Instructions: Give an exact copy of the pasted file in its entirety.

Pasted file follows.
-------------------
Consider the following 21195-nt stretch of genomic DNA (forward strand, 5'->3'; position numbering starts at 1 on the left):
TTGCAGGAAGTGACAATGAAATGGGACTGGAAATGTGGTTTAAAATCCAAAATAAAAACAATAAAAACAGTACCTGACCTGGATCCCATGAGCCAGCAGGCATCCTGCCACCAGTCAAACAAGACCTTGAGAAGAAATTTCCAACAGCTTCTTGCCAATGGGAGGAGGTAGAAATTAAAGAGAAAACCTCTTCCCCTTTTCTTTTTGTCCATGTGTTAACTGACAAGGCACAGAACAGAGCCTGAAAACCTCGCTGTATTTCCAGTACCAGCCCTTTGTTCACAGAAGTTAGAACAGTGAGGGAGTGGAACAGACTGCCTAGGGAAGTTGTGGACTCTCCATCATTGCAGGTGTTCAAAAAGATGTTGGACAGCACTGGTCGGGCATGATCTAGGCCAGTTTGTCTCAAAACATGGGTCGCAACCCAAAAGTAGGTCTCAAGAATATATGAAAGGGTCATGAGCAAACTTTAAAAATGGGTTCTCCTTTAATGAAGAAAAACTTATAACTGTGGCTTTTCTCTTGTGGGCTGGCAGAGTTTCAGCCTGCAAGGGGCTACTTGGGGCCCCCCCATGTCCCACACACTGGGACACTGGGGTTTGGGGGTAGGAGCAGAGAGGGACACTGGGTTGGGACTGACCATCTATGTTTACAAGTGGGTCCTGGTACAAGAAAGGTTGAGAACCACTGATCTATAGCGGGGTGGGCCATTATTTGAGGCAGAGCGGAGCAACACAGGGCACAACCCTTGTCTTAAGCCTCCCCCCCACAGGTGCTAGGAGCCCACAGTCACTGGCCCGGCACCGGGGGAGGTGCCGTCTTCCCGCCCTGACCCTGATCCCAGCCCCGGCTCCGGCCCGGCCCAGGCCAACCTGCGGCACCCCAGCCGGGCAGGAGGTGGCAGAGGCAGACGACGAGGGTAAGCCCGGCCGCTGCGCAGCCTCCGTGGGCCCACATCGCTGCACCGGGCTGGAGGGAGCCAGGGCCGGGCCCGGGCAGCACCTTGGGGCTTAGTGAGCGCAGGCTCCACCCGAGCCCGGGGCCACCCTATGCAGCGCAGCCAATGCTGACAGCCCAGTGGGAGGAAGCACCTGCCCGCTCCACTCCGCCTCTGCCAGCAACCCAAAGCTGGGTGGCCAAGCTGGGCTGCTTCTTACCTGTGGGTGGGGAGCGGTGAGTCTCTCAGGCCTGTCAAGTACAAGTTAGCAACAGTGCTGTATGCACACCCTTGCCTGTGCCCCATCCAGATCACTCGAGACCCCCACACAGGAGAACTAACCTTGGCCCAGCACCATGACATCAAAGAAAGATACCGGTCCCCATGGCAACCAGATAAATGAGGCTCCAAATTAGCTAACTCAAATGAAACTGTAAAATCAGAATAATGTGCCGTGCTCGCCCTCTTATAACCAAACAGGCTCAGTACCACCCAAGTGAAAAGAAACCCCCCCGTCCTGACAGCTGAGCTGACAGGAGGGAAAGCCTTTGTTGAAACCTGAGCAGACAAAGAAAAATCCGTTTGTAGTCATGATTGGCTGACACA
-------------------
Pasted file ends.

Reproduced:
Consider the following 21195-nt stretch of genomic DNA (forward strand, 5'->3'; position numbering starts at 1 on the left):
TTGCAGGAAGTGACAATGAAATGGGACTGGAAATGTGGTTTAAAATCCAAAATAAAAACAATAAAAACAGTACCTGACCTGGATCCCATGAGCCAGCAGGCATCCTGCCACCAGTCAAACAAGACCTTGAGAAGAAATTTCCAACAGCTTCTTGCCAATGGGAGGAGGTAGAAATTAAAGAGAAAACCTCTTCCCCTTTTCTTTTTGTCCATGTGTTAACTGACAAGGCACAGAACAGAGCCTGAAAACCTCGCTGTATTTCCAGTACCAGCCCTTTGTTCACAGAAGTTAGAACAGTGAGGGAGTGGAACAGACTGCCTAGGGAAGTTGTGGACTCTCCATCATTGCAGGTGTTCAAAAAGATGTTGGACAGCACTGGTCGGGCATGATCTAGGCCAGTTTGTCTCAAAACATGGGTCGCAACCCAAAAGTAGGTCTCAAGAATATATGAAAGGGTCATGAGCAAACTTTAAAAATGGGTTCTCCTTTAATGAAGAAAAACTTATAACTGTGGCTTTTCTCTTGTGGGCTGGCAGAGTTTCAGCCTGCAAGGGGCTACTTGGGGCCCCCCCATGTCCCACACACTGGGACACTGGGGTTTGGGGGTAGGAGCAGAGAGGGACACTGGGTTGGGACTGACCATCTATGTTTACAAGTGGGTCCTGGTACAAGAAAGGTTGAGAACCACTGATCTATAGCGGGGTGGGCCATTATTTGAGGCAGAGCGGAGCAACACAGGGCACAACCCTTGTCTTAAGCCTCCCCCCCACAGGTGCTAGGAGCCCACAGTCACTGGCCCGGCACCGGGGGAGGTGCCGTCTTCCCGCCCTGACCCTGATCCCAGCCCCGGCTCCGGCCCGGCCCAGGCCAACCTGCGGCACCCCAGCCGGGCAGGAGGTGGCAGAGGCAGACGACGAGGGTAAGCCCGGCCGCTGCGCAGCCTCCGTGGGCCCACATCGCTGCACCGGGCTGGAGGGAGCCAGGGCCGGGCCCGGGCAGCACCTTGGGGCTTAGTGAGCGCAGGCTCCACCCGAGCCCGGGGCCACCCTATGCAGCGCAGCCAATGCTGACAGCCCAGTGGGAGGAAGCACCTGCCCGCTCCACTCCGCCTCTGCCAGCAACCCAAAGCTGGGTGGCCAAGCTGGGCTGCTTCTTACCTGTGGGTGGGGAGCGGTGAGTCTCTCAGGCCTGTCAAGTACAAGTTAGCAACAGTGCTGTATGCACACCCTTGCCTGTGCCCCATCCAGATCACTCGAGACCCCCACACAGGAGAACTAACCTTGGCCCAGCACCATGACATCAAAGAAAGATACCGGTCCCCATGGCAACCAGATAAATGAGGCTCCAAATTAGCTAACTCAAATGAAACTGTAAAATCAGAATAATGTGCCGTGCTCGCCCTCTTATAACCAAACAGGCTCAGTACCACCCAAGTGAAAAGAAACCCCCCCGTCCTGACAGCTGAGCTGACAGGAGGGAAAGCCTTTGTTGAAACCTGAGCAGACAAAGAAAAATCCGTTTGTAGTCATGATTGGCTGACACA